Israel removes Palestinian protest camp near Khan Al Ahmar village slated for demolition

Move raises fears that razing of West Bank hamlet may be imminent after Israel's Supreme Court dismissed challenge

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Israeli forces on Thursday dismantled an encampment set up by Palestinian activists protesting against the impending demolition of a nearby West Bank hamlet.

About 200 soldiers converged on the encampment near Khan Al Ahmar before dawn, dismantled the shacks and carried them away in lorries, protest leader Abdullah Abu Rahmeh told Associated Press. Protesters chanted "Out, out, terrorist army" as the trucks and soldiers left after daybreak.

Israel's Supreme Court last week rejected an appeal against the demolition of Khan Al Amar, paving the way for the village to be razed. A temporary stay against the demolition expired on Wednesday, meaning that the army can now implement the court order as and when they see fit.

The court's decision brought to an end a nearly 10-year legal dispute. Israel says Khan Al Ahmar was built illegally and in an unsafe location near a major motorway, and has offered to resettle the 180 or so residents 12 kilometres away. But Palestinians say it is impossible to obtain Israeli building permits and the demolition is meant to make room for the expansion of a nearby Israeli settlement.

On Monday, Britain, France, Germany, Italy and Spain issued a renewed call for Israel not to demolish the village, warning of the consequences for residents as well as "the prospects of the two-state solution".


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Khan Al Ahmar is in the 60 per cent of the West Bank known as Area C, which remains under exclusive Israeli control and is home to dozens of Israeli settlements. Israel places severe restrictions on Palestinian development there and home demolitions are not unusual. But the removal of an entire community would be extremely unusual.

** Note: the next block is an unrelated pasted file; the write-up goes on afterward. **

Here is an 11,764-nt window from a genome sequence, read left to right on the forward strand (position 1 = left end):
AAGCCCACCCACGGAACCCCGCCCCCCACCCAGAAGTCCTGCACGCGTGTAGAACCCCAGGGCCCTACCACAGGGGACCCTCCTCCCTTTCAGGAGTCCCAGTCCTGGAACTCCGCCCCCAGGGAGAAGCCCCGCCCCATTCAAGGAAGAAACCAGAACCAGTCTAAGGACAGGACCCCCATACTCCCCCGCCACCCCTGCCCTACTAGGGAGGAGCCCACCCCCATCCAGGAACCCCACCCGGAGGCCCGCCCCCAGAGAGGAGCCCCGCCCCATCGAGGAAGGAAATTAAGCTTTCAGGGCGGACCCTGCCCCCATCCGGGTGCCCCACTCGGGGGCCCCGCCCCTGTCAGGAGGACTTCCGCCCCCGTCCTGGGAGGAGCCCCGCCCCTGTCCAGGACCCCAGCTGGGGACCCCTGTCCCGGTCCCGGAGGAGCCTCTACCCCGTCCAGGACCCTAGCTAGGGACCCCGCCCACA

In rare cases, Israel has also evicted Jewish settlers who have squatted illegally. But settlers generally have a much easier time receiving building permits, and the government often retroactively legalises unauthorised outposts, looks the other way or offers compensation to uprooted settlers.

As part of interim peace deals in the 1990s, the West Bank was carved up into autonomous and semi-autonomous Palestinian areas, known as Areas A and B, and Area C, which is home to some 400,000 Israeli settlers.

The Palestinians claim all of the West Bank and say that Area C, home to an estimated 150,000 to 200,000 Palestinians, is crucial to the economic development of their future state, which would also include the Gaza Strip on the Mediterranean coast.

Israel on Thursday reopened the only exit point for residents of Gaza, more than a week after shutting it following a destructive Palestinian protest.

The reopening follows several days of relative calm, as Egyptian and UN officials attempt to broker a long-term truce between Israel and Gaza's Islamist rulers Hamas.

The Israeli army said hundreds of "rioters" had vandalised the Gaza side of the crossing on September 5, and that it would remain closed until the damage was repaired.

Israel has enforced an air, land and sea blockade on Gaza for more than a decade, but grants permission to a limited number of people to cross. An average of about 1,000 Gazans cross through Erez each day, mostly those in need of medical care, but also businesspeople, students and others, Israeli authorities say.

A second crossing with Israel, Kerem Shalom, is for goods only.